Moms · Personal Success · teens

Ease Up

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photo by Clem Onojeghuo

I’ve mentioned a tense relationship between my daughter and me on this blog. It has gotten pretty distressing at times and when I decided to push my ego aside, I realized I had to surrender. Pestering was not working. I had reflected on my intention. Was my primary motive to help her be “successful” in life? Was hounding her to do homework and practice her violin most important? No. But that was what I was practicing.

I set my priorities clearly. First of all, she must know I love her unconditionally. Secondly, this is her life. I trust her with it. She knows what to do and if she doesn’t do it, she will have to face the consequences. That’s how she will grow. Throughout it all, I will love her, absolutely.

What I DO owe her is a happy mother. Every time I start to resort to my habit of nagging, I redirect my energies to what I want to do: plant lantana in the backyard (even in 100 degree heat), exercise, write, cook and so on.

Since I’ve put this practice in place, a magnificent event has occurred. We’ve become closer than ever. She wanted to get into shape. I took her to a fitness club. We signed her up for a four week membership (realizing there will be NO time for the gym once school starts). The club gave me a 2 week free pass. Organically…naturally…completely unplanned…I’ve become her trainer. We work out together and laugh and (sometimes) partake in junk food afterwards. There is ease and love where angst and friction once were. And if I ask her to do something, she does it. Most of the time. And that’s OK.

The intention came first. Space (a lot of it) came next. And then complete awareness and unconditional love.  I’d say this works for all relationships.

comic · Moms · Personal Success · relationships · teens

Thanks, Nora!

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Have you ever read something that was just what you needed to read?

I finished reading Nora Ephron’s I Feel Bad About My Neck. There is an essay/chapter within it titled “Parenting in Three Stages.”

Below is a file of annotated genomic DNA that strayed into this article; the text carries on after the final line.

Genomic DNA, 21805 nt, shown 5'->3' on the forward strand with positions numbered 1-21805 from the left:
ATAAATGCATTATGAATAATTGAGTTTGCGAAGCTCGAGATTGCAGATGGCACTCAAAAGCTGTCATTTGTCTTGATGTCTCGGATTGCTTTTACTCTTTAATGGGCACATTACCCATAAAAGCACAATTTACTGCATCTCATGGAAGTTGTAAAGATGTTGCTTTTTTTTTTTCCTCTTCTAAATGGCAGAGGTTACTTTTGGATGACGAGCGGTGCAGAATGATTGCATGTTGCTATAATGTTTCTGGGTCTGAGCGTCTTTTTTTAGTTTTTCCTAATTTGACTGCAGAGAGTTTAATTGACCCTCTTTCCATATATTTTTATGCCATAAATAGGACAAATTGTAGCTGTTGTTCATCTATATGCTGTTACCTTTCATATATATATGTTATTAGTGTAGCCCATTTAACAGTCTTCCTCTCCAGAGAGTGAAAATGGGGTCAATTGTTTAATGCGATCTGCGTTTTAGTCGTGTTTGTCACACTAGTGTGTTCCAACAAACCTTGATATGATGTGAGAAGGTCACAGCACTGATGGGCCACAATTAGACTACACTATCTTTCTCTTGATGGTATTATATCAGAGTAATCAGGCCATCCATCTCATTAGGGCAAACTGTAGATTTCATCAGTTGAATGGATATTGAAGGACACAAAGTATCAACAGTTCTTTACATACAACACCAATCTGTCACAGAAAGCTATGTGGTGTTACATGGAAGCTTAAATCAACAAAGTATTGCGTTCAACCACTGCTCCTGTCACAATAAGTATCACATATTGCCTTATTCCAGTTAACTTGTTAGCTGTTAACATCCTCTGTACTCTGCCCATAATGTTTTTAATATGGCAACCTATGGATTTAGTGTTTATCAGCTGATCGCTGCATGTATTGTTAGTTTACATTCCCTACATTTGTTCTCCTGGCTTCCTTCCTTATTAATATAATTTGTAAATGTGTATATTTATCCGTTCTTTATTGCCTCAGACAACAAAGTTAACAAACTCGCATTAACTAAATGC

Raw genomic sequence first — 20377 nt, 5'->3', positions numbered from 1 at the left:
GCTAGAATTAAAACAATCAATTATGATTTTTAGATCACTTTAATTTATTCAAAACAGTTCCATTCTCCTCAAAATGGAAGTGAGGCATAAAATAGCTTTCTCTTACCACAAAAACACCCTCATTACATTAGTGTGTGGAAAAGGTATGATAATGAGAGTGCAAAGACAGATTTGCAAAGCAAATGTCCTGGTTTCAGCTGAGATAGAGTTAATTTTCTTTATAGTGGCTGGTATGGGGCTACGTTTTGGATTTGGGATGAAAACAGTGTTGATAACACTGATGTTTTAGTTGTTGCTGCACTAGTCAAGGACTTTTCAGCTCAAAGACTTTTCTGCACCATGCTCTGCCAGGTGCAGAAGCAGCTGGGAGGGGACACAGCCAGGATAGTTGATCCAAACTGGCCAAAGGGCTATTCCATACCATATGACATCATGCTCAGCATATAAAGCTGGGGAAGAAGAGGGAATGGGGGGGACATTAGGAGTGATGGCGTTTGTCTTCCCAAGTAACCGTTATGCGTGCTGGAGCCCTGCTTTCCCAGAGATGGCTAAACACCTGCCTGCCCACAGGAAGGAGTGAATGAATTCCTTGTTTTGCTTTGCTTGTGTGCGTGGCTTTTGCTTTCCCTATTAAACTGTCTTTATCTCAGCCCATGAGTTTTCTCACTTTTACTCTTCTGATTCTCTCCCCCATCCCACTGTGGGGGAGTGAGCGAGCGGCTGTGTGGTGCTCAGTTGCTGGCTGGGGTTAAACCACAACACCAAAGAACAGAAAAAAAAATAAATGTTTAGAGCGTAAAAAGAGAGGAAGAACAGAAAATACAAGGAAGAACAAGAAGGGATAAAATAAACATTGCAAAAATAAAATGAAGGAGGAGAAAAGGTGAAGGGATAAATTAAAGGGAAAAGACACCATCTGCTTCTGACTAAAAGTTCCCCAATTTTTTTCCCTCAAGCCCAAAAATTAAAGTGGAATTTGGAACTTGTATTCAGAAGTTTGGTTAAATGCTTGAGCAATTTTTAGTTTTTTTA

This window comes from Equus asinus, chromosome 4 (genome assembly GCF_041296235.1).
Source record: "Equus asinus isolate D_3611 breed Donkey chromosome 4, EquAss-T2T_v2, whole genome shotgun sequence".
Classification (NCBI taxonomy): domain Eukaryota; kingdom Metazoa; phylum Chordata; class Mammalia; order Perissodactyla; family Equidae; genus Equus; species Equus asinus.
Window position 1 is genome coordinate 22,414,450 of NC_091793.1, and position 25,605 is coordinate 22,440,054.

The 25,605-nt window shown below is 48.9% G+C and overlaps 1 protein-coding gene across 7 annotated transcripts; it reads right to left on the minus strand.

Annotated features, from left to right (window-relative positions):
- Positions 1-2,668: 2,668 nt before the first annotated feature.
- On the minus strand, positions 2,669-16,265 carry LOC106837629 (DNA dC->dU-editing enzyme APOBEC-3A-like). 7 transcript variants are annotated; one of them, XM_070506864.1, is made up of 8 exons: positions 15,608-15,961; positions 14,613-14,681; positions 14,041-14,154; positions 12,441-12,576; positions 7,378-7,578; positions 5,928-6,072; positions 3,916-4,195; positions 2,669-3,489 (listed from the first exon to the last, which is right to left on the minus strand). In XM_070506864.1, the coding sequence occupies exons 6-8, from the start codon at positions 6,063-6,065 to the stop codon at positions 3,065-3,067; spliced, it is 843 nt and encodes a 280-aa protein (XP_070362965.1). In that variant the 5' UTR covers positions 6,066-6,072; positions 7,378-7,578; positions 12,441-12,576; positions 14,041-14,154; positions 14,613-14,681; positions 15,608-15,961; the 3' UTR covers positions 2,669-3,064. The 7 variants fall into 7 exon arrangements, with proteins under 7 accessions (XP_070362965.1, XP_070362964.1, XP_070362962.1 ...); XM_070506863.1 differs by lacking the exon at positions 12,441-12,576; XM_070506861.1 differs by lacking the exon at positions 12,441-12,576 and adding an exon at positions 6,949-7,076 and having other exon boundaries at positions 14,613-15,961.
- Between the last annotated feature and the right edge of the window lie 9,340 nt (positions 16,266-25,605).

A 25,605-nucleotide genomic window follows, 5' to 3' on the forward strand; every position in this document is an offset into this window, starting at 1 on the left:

“Adolescence comes as a gigantic shock to the modern parent, in large part because it seems so much like the adolescence you yourself went through. Your adolescent is sullen. Your adolescent is angry. Your adolescent is mean. In fact, your adolescent is mean to you.”

Back when they looked like this,

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I could ask them to make their beds and they’d respond with sweet laughter (even if they didn’t make their beds).

But now, they look more like this:

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YouTube

and if I ask them to do the smallest thing, fire comes out of their ears. They whine. They sigh heavily. They’re angry.

Thank you, Nora, for letting me know their behavior is normal. I can laugh it off now. Kinda.

 

 

 

 

 

Moms · teens

Pick Your Battles

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by Annie Harrison

Today was the first day of Tetra Quartet Summer Camp for my daughters, 14 and 15. They both play violin.

The 15-year-old is a night owl. But for camp, she needs to wake up by 7:30 am, not her preferred hour of noon.

She was a sleeping angel – so cute! – who was about to become a demon. I dreaded it. I gave her a hug and kiss. Nothing.

I nudged her a little later. Nothing.

I yelled out from the hallway, “Got to get up soon!” Nothing.

My mind flashed past articles I read about not waking your children. Something about being a helicopter parent. I’m not a helicopter parent! Still…she needed to get up. My BP was rising.